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7 Ways Parents Can Support Children During Depression


Most people consider depression to be an adult-only illness. However, children can also develop depression. Unfortunately, child depression is often undiagnosed because it often gets dismissed as a normal psychological and emotional part of “growing up.” However, children with depression exhibit feelings of anger, sadness, or low mood . This is why you should understand these symptoms in order to support your depressed child.

You can help your child by:

1. Get A Diagnosis And Periodic Re-Evaluation

Mental illness evolves as a child grows, and you shouldn’t assume that the first diagnosis is the most accurate one. With time, new symptoms emerge. That’s why you should request periodic re-assessment to ensure that your child is receiving the treatment they need to thrive socially, mentally, and emotionally.

2. Encourage Your Child To Socialize

Children who suffer from depression tend to shun their friends. But isolation makes depression worse. Therefore, do everything possible to help your child reconnect. You can suggest activities that may interest your child’s interest. Above all else, strive to be encouraging, focusing on how much fun your child would have by playing with friends or partaking in certain activities, rather than dwelling on how they are “missing out.”

3. Promote Physical Health

Physical and mental health are connected. Depression can be aggravated by inadequate sleep, inactivity and poor nutrition. Unfortunately, teenagers often stay up late, spend hours on their mobile devices, and eat junk food. Fortunately, you as a parent have the power to combat these behaviors and create a healthy home environment. Buy only healthy snacks to keep around the house. You can even involve your child in your cooking. Additionally, because exercise is such an important part of staying mentally healthy, get your child excited about physical activity by turning on some favorite dance music.

4. Tell Your Child’s Doctor

Your child’s depression may be as a result of a medical problem. Your child’s physician will examine your child carefully and rule out any physical conditions that might be manifesting as symptoms of depression. Once a diagnosis has been made, the physician can help by recommending psychotherapy (depression counseling) or medication for depression.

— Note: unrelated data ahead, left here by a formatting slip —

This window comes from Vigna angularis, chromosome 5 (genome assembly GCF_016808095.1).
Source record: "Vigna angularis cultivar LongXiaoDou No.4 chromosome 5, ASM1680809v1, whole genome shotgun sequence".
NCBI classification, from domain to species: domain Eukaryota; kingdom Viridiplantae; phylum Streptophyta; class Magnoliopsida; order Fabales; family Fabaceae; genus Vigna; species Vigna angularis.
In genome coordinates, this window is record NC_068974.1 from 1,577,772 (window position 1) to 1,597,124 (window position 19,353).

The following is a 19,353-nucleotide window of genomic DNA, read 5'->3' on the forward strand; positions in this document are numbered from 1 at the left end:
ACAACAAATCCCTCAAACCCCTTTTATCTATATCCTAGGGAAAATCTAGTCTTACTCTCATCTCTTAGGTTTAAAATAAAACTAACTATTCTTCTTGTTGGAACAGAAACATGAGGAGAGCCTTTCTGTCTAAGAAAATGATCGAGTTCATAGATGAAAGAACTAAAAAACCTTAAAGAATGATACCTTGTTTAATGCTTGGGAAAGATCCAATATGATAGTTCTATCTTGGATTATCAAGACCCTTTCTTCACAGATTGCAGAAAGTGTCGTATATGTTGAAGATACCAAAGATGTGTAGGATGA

5. Seek Professional Assistance

Although a healthy lifestyle can help make a difference for your depressed child, it’s not always enough. If your child is suffering from severe depression, ensure that you seek depression therapy from a professional. This person can speak with both you and your child to learn more about what might agitate the depression symptoms. The ideal profession should have a strong background in child depression treatment.

6. Prepare Your Child For Therapy

In depression therapy, respecting your child’s privacy is important. It may feel unnatural to allow your child to confide in a stranger. However, your child will resist therapy if what they shared with the counselor gets to you. Discretion is the basis of successful depression therapy. On the other hand, your child might be nervous about talking with someone they know nothing about. With this in mind, you might want to tell your child what they can expect from the appointment and stress that they are not in trouble or forced to do anything that makes them feel uncomfortable.

7. Be Patient

Even the best treatments won’t cure your child’s depression overnight. In case you and other family members need help coping, consider making therapy a family effort and seek family counseling. This is an important step and presents you with the opportunity to see your role in your child’s problem.

Seek Depression Counseling

Most parents feel ashamed to ask for help when something is wrong with their children. However, seeking child counseling services is an act of compassion. Keep in mind that untreated depression can negatively affect your child’s life. Speaking with a counselor will help your child to communicate better, cope better, and do better.

For more information or to schedule appointment online please visit our Child Counseling page or call at 919-647-4600.

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